In 2013, NaNoWriMo took on a new excitement for me. I had hit on a new idea for a story world that would work for my fanfictions. Instead of trying to simply alter the game world they’d been created in to make it original, yet similar, I realized it would be better to build a new world from the ground up. I started with one basic element around which I, along with my husband, have crafted the world that I use now. I spent a lot of the year figuring out how things would work, and how to fix problems in my existing stories to make the basic plots still work in the vastly different world.
From my fanfiction days, I had a core group of 5 stories (the series I mentioned back during the 2007 section). Most of the other plans I had, and many of the characters, stemmed from that series. So it was the first thing that needed to be converted to this new world. Originally, I really thought I’d just be able to go through and edit it to fit and to be one novel instead of 5 shorter stories.
Somewhere along the way, I realized how ridiculous that notion was. Not only was there too much that needed changing, but I had grown so much as a writer in the 6ish years since I’d written them. It was much smarter to rewrite completely. So I picked out what I wanted to keep and started plotting a new story. I boiled five 20k-30k word stories into one story in 4 parts. And then I proceeded to have the best November I’d had so far, writing what has since been titled “Pithea.”
I went to my first local event in 2013–the kickoff party. My husband went with me, and I got to meet some of the other Wrimos from my area. I kept thinking I’d get to a write-in, but it’s hard to get out alone with kids and a husband who works full time. Going to the kickoff was a huge step for me anyway.
I hit 50k words on Nov 14 that year, and ended the month with 90,228 words total. I chalked the amazing numbers up to having a lot planned for the story. I’d been working with these characters for almost 10 years, after all, and the story itself was a rewrite. The story wasn’t finished, but I wrote the rest over the next few months. In February 2014, I finished my first ever novel draft.
This brings us to last year. I went into November with a well-developed outline. I was writing a story that runs somewhat parallel to “Pithea,” with some characters and even a few scenes that coincide. I planned out 2014’s novel earlier in the year, while revising “Pithea,” so I knew for sure what the characters were up to when they showed up in “Pithea.”
Also, my 2014 novel was a rewrite of my 2009 novel. However, it was set in a different world from the one I’d tried to craft in 2009. Some basic mechanics were different enough that a lot of the plot had to be gutted and rebuilt. So though it’s a rewrite of very broad plot points, it was a vastly different story. Even the final scene from 2009 ended up needing rewritten, thus losing the big moment that I’d loved. By the end of the month, I had a finished draft of “Pursuit of Power.”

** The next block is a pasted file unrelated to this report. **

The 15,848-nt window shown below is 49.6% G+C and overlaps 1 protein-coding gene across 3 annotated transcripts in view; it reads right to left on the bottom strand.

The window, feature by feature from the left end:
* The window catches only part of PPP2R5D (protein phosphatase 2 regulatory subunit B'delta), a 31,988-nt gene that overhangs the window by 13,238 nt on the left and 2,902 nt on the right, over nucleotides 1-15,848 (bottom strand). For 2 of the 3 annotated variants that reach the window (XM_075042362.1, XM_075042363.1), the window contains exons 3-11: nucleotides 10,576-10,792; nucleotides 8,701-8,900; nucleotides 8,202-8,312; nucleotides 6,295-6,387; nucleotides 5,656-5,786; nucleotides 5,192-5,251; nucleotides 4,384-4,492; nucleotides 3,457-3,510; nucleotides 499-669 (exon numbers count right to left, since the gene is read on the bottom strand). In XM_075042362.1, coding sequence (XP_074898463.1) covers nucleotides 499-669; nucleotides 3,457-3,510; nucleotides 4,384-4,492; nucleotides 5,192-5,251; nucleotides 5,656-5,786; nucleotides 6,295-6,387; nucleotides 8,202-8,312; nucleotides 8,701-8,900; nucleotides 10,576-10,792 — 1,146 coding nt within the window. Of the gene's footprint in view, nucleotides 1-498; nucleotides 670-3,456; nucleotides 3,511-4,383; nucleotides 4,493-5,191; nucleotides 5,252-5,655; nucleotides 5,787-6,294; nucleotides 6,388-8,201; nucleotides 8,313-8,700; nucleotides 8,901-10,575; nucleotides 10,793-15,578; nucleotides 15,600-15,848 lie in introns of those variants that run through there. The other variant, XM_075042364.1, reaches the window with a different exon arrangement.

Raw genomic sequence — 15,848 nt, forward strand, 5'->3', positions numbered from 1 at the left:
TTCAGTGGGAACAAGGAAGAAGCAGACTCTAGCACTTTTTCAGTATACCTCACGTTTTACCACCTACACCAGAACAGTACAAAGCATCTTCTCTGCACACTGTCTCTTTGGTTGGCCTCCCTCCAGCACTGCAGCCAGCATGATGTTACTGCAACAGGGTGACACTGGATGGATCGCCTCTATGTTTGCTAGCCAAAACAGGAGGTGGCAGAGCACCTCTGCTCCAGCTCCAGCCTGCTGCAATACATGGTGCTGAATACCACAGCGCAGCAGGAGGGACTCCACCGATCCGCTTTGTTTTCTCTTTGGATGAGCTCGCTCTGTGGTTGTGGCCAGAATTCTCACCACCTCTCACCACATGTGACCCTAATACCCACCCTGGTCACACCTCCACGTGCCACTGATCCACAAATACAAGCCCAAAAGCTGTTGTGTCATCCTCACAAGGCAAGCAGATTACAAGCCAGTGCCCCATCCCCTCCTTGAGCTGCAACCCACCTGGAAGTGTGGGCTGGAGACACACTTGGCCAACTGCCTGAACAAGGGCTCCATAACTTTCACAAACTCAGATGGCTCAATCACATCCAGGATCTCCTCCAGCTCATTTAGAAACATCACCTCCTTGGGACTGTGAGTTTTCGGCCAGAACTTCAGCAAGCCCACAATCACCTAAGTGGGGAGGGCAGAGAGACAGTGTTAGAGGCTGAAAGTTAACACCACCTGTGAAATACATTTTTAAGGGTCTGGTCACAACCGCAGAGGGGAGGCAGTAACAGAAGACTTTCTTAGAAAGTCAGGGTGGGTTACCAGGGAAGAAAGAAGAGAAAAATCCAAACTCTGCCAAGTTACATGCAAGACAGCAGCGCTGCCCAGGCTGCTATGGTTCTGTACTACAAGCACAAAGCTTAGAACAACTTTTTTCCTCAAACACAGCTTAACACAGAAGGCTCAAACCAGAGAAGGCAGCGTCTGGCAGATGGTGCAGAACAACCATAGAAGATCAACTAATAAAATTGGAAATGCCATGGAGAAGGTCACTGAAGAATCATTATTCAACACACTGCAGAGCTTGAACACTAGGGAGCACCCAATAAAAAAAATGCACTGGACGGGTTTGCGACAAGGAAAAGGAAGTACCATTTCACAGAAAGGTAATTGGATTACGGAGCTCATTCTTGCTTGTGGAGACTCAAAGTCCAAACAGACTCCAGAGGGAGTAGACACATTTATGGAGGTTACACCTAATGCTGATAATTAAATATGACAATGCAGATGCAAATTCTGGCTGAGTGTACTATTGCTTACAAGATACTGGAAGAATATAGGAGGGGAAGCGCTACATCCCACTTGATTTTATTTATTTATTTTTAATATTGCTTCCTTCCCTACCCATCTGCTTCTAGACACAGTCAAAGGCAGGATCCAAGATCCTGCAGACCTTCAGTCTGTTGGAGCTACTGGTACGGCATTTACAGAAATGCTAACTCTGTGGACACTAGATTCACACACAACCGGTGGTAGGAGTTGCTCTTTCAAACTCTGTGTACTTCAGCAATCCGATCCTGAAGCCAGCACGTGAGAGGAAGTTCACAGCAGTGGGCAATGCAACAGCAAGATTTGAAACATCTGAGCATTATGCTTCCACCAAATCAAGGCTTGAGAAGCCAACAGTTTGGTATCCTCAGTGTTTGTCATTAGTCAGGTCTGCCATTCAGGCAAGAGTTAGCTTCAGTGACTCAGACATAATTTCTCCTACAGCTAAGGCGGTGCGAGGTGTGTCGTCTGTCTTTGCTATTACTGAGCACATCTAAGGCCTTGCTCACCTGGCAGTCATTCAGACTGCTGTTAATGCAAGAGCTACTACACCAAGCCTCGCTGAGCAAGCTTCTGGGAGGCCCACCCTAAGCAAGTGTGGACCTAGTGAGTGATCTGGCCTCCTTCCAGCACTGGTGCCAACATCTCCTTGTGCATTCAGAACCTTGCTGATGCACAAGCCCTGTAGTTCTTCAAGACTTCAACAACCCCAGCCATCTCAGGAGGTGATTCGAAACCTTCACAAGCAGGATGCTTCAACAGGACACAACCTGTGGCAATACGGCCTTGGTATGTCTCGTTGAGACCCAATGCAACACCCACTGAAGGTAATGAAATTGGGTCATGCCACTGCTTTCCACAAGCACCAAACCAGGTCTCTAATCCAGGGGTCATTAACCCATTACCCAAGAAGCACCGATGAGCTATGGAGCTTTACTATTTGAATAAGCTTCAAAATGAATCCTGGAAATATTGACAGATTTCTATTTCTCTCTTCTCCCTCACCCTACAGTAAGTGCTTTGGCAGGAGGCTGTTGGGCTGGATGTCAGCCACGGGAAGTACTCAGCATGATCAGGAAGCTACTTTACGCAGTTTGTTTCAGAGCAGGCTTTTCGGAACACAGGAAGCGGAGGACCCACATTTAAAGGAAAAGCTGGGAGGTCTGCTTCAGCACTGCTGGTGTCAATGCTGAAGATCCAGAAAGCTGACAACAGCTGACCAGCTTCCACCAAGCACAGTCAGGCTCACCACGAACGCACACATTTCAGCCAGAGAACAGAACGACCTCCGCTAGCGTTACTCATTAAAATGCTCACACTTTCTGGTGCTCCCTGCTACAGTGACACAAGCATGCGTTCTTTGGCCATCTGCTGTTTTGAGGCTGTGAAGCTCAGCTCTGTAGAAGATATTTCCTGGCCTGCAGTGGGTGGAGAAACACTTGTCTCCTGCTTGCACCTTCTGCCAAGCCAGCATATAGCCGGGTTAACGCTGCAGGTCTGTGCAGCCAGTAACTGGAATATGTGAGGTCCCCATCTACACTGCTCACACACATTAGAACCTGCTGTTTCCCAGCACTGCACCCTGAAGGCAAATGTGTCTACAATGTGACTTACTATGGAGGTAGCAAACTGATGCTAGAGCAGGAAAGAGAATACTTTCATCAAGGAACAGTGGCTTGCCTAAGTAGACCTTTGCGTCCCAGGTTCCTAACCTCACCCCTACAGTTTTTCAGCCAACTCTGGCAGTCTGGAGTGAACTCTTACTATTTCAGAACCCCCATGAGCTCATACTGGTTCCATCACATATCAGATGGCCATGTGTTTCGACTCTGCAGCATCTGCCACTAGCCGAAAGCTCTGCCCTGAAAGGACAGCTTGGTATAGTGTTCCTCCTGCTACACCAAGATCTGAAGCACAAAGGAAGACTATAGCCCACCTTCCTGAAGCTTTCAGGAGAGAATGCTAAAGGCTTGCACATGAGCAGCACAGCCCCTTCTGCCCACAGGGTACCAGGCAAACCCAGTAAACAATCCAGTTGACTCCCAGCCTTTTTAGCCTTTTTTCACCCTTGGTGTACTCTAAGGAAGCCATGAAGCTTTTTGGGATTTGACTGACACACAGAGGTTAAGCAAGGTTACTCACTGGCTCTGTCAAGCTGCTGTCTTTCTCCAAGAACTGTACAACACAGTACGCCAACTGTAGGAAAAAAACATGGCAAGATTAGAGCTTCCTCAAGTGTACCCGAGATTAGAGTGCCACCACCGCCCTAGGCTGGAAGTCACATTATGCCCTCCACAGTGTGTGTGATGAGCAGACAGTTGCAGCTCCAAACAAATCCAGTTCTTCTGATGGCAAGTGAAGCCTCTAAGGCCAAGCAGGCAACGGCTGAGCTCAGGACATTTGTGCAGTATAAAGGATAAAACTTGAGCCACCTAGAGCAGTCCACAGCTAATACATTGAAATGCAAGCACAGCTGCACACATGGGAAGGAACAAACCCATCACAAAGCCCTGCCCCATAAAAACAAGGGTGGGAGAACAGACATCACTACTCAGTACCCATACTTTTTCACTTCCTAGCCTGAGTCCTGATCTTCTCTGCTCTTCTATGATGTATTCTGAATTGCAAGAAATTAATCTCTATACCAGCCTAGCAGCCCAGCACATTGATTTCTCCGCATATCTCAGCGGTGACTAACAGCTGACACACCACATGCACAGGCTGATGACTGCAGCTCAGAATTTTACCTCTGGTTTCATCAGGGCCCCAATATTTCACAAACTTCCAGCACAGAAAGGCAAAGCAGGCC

There was so much different about last year. I went to the kick-off party again, with my whole family. I joined a Skype group with other people from my region, where we proceeded to have word wars most of the month (my first word wars). I blogged about my progress every day, which was kind of fun–recapping the day’s story progress and how I’d fit the writing time into my day.
I broke my single-day word count record (which was probably in the area of 6000) with 10,516 words on the 15th. I also tried a challenge set forth on the forums to write 3k in 1 hour. I wrote a little over 3000, but I didn’t enjoy the experience. I crossed the 50k mark on November 12. At the end of the month, I weighed in with 107,234 words. 2014 is the first year I ever finished NaNo with a completed manuscript. Unlike its predecessor, “Pursuit of Power” was truly finished, without huge gaps of story that I’d have to fill in later.
“Pursuit of Power” follows Alexander Surett, who is messing with forces he doesn’t understand in an attempt to find the truth behind his father’s death. More information about the story can be found here.
I always say I learn something new every year during NaNoWriMo. Some of it is about what to do, some about what not do to. I’m looking forward to seeing what I’ll learn this year, though I suspect a lot of that is already happening right now, with the series of blog posts I’ve been making about preparing for NaNo, and my own work to that effect.
There’s no reason to think that the virtual strangers who stop by my blog care to read so much about my past experiences with NaNoWriMo. I’ll be honest–part of me wonders if typing all of this wasn’t just a subconscious attempt at an ego boost (plus it was a lot of fun to reminisce about those years). Maybe it will provide some insight, excitement, or simply entertainment for someone though.
What is your history with NaNoWriMo? Do you love it or hate it? Feel free to share your own thoughts on the matter.